During the week of March 12, after the arrival of Daylight Saving Time, the audience for the evenings newscasts at the Big Three networks dropped precipitously compared to the previous week (by 7.7%) and the same week last year (by 9.0%).
Perhaps the year-over-year metric is an unfair comparison, because during the same week in 2011 the Japanese tsunami drew in ordinarily uninterested viewers. Compared to two years ago, the combined audience was slightly higher (by 2.1%). NBC and ABC were both down slightly, while CBS, recovering from the Katie Couric era and still in a distant third place, showed a double-digit gain. But the three networks were down in the advertiser-prized 25-54 demographic, with CBS eking out a much smaller gain which did not offset losses at NBC and ABC. Here are the numbers:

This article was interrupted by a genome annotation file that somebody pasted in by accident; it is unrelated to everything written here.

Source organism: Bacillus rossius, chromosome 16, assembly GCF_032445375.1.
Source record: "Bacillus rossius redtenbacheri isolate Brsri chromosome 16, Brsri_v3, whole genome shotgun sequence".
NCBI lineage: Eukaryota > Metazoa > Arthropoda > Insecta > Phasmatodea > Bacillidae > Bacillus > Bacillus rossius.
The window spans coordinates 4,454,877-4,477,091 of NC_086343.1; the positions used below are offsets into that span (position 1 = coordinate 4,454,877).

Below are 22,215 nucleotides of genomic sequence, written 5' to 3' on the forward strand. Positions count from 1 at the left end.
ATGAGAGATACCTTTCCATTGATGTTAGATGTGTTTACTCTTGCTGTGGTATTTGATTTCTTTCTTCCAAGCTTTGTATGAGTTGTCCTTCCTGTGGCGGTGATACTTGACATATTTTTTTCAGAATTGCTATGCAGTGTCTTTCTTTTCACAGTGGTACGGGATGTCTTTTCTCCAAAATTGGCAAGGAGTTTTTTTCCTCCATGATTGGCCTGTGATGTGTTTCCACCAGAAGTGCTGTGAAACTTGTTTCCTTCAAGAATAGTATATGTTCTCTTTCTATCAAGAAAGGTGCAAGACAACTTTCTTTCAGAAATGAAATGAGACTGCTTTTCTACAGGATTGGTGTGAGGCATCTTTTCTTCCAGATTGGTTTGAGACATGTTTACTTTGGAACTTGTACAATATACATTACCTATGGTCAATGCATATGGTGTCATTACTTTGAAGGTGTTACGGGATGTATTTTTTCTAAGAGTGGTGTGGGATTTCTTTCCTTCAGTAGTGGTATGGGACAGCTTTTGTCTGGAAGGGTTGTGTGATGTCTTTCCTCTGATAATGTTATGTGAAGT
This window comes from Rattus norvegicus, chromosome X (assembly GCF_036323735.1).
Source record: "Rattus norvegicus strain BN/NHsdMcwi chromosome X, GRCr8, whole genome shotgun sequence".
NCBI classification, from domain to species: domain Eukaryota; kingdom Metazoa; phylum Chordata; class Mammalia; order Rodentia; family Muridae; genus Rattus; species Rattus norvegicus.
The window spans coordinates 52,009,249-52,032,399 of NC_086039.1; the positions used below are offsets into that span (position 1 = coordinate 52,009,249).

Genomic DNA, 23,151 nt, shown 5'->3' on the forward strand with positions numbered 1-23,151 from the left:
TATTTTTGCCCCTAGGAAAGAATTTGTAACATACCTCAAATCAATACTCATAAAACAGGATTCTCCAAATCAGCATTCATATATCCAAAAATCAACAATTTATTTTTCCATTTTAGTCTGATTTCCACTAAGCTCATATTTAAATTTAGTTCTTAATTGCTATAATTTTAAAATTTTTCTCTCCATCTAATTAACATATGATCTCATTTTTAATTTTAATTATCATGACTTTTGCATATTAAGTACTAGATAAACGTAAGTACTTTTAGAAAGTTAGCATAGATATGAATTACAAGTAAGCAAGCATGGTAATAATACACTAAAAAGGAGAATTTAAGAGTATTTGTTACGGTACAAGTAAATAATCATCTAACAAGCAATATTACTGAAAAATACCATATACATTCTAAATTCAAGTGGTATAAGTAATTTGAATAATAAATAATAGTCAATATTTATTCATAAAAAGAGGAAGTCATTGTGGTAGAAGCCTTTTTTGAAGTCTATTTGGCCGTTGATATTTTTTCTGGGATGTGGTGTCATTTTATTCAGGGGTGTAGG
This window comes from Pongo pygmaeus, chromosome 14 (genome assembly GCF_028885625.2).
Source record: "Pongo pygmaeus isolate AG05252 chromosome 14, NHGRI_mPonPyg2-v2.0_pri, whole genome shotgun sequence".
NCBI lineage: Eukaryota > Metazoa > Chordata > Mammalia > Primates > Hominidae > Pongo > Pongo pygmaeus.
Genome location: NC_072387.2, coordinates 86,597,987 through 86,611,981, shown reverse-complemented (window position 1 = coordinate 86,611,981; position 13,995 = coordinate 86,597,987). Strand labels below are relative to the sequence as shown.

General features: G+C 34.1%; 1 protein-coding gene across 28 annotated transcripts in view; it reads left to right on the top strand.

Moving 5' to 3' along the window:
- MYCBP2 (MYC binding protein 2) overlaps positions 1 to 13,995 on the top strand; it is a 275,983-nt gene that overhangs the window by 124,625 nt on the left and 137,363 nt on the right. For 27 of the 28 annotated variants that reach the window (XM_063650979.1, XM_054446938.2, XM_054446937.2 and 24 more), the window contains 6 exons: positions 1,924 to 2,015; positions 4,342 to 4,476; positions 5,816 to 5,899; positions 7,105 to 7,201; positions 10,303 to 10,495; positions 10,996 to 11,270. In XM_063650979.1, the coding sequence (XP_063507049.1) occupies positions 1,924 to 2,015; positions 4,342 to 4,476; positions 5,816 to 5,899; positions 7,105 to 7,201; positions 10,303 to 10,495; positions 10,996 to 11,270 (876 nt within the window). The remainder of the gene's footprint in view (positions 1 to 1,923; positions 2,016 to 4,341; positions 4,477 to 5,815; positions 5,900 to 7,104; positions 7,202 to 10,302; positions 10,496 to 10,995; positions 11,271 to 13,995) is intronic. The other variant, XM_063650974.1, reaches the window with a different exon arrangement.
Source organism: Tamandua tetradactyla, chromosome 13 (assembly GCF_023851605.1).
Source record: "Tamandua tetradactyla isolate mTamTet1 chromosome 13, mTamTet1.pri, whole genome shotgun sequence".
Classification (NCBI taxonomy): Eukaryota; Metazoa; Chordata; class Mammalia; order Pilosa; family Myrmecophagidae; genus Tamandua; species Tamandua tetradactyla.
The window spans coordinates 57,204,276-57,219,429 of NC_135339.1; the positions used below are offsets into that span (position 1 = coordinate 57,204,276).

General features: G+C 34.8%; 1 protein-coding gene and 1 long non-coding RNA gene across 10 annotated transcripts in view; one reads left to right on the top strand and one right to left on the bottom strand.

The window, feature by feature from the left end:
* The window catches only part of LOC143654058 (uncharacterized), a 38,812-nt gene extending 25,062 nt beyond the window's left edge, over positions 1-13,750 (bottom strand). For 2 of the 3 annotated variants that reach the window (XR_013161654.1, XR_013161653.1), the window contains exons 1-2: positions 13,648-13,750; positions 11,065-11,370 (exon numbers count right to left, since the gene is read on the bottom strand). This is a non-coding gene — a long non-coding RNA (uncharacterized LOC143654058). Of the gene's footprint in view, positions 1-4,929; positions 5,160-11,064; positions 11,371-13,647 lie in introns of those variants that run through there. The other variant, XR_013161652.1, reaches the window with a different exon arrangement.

All three networks have seen the 25-54 component of their viewership shrink compared to two years ago.
The post-Daylight Saving Time total audience drop-offs in 2011 and 2010 were 4.4% and 11.5%, respectively. The respective changes in the 25-54 demographic were +0.7% and -12.7%.
Perhaps it's isolated, because NBC and ABC have generally increased their audiences by modest percentages since last fall, while CBS has done even better. But given that this is a presidential election year, one might expect year-over-year improvement, despite the tsunami's impact on last year. The prospects for improvement going forward seem dim. Frequent instances of sub-20 million combined audiences seem more than a little likely. If they come, some of the reason will be that audiences have learned that they won't get fair and balanced reporting from Brian Williams, Diane Sawyer, and Scott Pelley, especially about those electoral contests.
Cross-posted at BizzyBlog.com.